Upper School Environment

The Prepared Environment is an essential aspect of our pedagogy and curriculum at every level, specifically designed to meet the changing needs of your student as he grows and matures.


In Upper School, we give your student the space she needs — literally! Set amidst 40 acres of forest, streams, and wildlife, MSR’s Brier Creek Campus provides the ideal environment for students in the Third Plane of Development. Our natural surroundings provide expansive space for experiential learning and quiet reflections as your student performs scientific field studies, raises her environmental awareness, loses herself in a great book, stages an outdoor performance, or participates in community service.

Meanwhile, indoors, our Upper School forms the lively new hub of activity on our Brier Creek Campus. Our students inhabit and help create vibrant, start-up-like workspaces — classrooms, labs, and other collaborative areas — that support the natural flow of focused learning and vigorous discussion within and beyond the walls of the classroom.


Your upper schooler doesn’t just need physical space, he needs a social space that allows plenty of room for him to broaden his sense of identity and his sphere of influence, where he can express his opinions and ask hard questions, master healthy collaboration and participate in spirited competition with many different kinds of people.

At MSR, with a student-teacher ratio of 10:1, an average class size of 14 – 16, and a target cohort size of 75 students, we strive to balance the variety, diversity, and opportunities that greater numbers allow with the mentorship, free space, tailored learning experiences, and personal connections that only smaller class sizes can ensure. A well-balanced cohort means your student develops the capacity to appreciate and collaborate with different kinds of people, since it precludes the development of look-, act-, and think-alike cliques so common in larger school environments. And not only does your student develop close relationships with an incredibly diverse group of peers, he also connects personally with his teachers who are his mentors, advisors, and friends.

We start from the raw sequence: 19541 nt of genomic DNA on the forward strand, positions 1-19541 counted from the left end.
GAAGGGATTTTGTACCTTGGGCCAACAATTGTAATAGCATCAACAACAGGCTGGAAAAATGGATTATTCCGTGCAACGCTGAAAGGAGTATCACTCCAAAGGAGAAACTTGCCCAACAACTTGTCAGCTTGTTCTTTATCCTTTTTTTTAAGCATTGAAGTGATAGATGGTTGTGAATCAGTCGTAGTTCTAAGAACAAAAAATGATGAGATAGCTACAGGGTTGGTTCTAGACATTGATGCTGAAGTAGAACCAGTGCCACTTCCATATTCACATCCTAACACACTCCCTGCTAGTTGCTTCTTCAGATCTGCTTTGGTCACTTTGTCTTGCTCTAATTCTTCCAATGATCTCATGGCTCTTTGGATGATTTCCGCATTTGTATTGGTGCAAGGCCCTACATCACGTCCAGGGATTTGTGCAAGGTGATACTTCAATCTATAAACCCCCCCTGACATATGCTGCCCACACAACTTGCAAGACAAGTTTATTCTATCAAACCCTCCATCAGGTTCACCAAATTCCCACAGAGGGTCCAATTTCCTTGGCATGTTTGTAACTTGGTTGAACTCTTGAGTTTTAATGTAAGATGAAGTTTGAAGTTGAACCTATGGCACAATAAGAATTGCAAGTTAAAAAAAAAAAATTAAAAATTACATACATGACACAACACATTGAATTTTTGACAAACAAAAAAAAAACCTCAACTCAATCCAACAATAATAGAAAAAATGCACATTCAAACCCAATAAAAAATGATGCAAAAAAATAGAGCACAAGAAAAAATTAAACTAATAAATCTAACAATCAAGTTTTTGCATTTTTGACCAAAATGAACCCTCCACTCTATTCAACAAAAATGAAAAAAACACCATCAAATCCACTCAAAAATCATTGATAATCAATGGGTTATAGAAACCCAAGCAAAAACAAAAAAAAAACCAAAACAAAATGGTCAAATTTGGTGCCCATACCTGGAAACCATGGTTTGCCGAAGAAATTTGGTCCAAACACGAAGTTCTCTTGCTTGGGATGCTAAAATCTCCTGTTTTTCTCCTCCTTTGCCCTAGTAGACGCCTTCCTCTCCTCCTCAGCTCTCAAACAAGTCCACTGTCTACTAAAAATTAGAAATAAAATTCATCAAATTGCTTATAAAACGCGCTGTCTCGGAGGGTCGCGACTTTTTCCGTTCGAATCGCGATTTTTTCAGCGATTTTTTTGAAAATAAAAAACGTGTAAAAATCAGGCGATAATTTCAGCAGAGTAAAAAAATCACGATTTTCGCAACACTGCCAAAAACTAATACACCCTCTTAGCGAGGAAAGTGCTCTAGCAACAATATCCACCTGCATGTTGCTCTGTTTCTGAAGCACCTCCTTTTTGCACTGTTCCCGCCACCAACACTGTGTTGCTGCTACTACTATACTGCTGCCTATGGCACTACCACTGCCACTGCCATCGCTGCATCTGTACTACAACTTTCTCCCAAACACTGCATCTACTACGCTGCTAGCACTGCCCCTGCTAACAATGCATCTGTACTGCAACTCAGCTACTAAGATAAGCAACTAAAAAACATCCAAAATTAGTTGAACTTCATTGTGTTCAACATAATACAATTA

In other words, your upper school student is surrounded by a community of adults and peers that meets his need for belonging, inspires him toward ever greater independence and personal discovery, and supports him as he navigates his relationships and growing academic responsibilities.


Perhaps the most vital aspect of our learning environment, palpable the moment you arrive on campus, might also be the most difficult to describe. It’s not something you can easily point to: a place, a program, a policy. Rather, it’s a mindset — a community-wide belief in the capacity of our students to set and achieve their own goals; seek out big, meaningful challenges; both fail and succeed spectacularly and safely; and thus learn lessons so deeply that they inform their lives forever.

Over time in this environment, through both practice and osmosis, your student develops the MSR mindset, too. She learns to approach every challenge first with the assumption that she can do it — design a new app, research and write a biography, invest money in stocks, interpret an Old English poem, run 400 meters in under a minute (whatever “it” is) — with an ever growing sense of her strengths and how she learns best.

She may not know how yet, but she knows from experience that she’s capable of learning how to do anything, that with hard work and persistence no problem is too big to take on, and that grappling with complex, interesting problems is part of what brings joy and meaning to work and life.